If you don't like what is going on in your schools, get involved. I wish more parents did.

Thank you Shortwave. There are days I wondered what the heck I was thinking when I decided to be a teacher, but I wouldn't trade it for anything.
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Old September 10, 2011, 07:57 AM   #132
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hogs, I wished all schools today were like the one your kids currently attend...

...but.. just an update on the school kid that had his throat cut last week at a school in West Cols., Ohio. Just saw an update.

Apparently there was no fight at all, not even any words spoken between the two. They had never seen each other before. This happened during class and the two kids didn't even know one another.

As they were sitting in their seats, the attacker just got up walked over to the other boy and cut his throat. Didn't say anything to him whatsoever.

Both the boys are 14yrs old.

Just a pure shame...14yrs old!
And think about it, we've got 13-14yr olds out on the streets packing guns.

Do ya think things are changing from the way they used to be?

Can anyone remember violent crimes like this happening at their schools when you were attending?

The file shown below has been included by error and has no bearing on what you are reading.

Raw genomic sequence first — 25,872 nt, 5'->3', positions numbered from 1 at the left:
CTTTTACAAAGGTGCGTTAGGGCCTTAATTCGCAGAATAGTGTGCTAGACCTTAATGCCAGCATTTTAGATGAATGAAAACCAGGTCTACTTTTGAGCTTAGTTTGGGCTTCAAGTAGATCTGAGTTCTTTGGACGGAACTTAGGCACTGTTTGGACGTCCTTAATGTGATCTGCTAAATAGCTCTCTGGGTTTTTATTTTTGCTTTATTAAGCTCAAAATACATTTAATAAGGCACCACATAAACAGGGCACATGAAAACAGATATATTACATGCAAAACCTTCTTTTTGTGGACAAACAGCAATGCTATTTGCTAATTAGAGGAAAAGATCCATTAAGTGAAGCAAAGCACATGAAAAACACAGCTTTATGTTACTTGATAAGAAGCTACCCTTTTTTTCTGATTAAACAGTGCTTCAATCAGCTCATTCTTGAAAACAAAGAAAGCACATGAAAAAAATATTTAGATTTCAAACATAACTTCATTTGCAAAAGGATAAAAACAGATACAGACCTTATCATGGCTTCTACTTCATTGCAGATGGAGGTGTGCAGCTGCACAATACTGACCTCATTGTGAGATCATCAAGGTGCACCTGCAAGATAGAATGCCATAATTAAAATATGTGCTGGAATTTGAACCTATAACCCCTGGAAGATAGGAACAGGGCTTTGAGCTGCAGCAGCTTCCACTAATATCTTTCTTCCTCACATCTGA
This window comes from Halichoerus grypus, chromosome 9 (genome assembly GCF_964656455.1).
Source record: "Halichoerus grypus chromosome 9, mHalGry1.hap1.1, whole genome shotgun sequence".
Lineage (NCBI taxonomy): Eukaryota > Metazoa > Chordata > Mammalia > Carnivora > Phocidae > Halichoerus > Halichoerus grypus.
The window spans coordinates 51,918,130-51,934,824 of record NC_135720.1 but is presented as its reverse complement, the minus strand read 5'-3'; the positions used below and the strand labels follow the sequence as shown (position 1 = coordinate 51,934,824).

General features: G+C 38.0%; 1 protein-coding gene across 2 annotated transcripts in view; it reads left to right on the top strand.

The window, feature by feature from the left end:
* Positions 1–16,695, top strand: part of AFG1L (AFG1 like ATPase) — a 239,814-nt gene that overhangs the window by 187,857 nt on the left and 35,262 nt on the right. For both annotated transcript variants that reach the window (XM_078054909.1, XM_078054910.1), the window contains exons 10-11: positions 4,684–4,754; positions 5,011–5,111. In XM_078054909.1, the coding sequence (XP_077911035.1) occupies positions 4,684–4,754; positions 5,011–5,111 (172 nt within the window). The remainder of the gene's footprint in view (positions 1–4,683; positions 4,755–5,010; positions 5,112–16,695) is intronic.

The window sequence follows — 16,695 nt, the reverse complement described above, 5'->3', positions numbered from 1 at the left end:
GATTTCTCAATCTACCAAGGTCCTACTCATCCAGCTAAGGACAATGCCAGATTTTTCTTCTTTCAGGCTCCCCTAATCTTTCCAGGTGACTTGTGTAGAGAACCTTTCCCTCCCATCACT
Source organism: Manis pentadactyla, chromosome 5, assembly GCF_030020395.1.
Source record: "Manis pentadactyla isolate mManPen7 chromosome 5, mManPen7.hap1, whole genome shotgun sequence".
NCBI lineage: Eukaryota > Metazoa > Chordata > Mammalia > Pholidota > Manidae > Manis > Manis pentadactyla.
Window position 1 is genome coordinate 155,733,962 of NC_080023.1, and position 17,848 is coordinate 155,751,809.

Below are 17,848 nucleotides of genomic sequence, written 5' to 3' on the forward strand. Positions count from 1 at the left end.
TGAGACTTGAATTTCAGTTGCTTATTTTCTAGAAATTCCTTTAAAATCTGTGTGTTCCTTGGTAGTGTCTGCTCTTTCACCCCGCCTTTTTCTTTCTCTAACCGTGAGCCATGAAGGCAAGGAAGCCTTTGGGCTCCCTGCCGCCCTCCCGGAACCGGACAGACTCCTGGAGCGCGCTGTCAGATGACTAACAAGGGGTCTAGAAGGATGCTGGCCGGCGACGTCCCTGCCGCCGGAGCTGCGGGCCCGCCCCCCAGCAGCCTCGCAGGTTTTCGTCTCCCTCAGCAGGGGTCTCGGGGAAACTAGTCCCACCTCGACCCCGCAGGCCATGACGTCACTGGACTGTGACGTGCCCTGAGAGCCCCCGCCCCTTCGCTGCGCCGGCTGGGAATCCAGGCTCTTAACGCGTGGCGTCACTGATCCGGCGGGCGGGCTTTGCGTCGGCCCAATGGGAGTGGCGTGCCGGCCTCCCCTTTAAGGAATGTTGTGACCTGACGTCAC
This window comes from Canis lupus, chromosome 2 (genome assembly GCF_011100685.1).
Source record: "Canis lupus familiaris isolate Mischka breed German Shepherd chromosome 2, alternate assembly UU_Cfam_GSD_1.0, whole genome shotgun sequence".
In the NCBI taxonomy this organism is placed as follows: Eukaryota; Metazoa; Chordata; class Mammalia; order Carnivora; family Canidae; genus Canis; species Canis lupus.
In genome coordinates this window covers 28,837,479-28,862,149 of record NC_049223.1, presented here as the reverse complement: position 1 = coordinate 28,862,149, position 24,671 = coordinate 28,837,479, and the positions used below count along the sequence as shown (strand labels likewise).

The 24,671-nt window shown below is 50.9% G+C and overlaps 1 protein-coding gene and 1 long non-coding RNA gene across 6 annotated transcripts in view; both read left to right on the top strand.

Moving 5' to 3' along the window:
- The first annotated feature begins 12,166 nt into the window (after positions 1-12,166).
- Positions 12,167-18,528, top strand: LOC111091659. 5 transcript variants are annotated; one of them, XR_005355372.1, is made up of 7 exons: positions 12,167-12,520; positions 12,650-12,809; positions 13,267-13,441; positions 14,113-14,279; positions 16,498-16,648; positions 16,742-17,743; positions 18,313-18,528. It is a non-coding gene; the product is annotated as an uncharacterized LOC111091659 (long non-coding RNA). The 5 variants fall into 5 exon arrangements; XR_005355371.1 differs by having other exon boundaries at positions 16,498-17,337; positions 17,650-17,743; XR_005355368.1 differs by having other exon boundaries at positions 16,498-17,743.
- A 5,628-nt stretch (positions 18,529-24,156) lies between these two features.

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Old September 10, 2011, 09:58 AM   #133
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csnsss: "...That said, this raises a larger issue - what message are we sending to our children when we assume that ALL of them are incipient lawbreakers and must be handled as such?…"

I agree! So welcome to the New World. Where at checkout counters 60-year
old citizens have to show identity to buy beer or cigarettes because 'we ID
all purchasers.' Where 'safety stops' assume everyone driving on the road is
a law-breaker one way or another until all the proper papers and certificates
are shown. Where, during hunting season I must remove all ammo from my
truck gun because F&G can stop me on a public road, inspect my weapon and
if finding it not empty, consider it prima facie evidence that I am 'hunting from
a public road' and issue me a ticket and fine.
My opinion, these school exercises are just preparation for the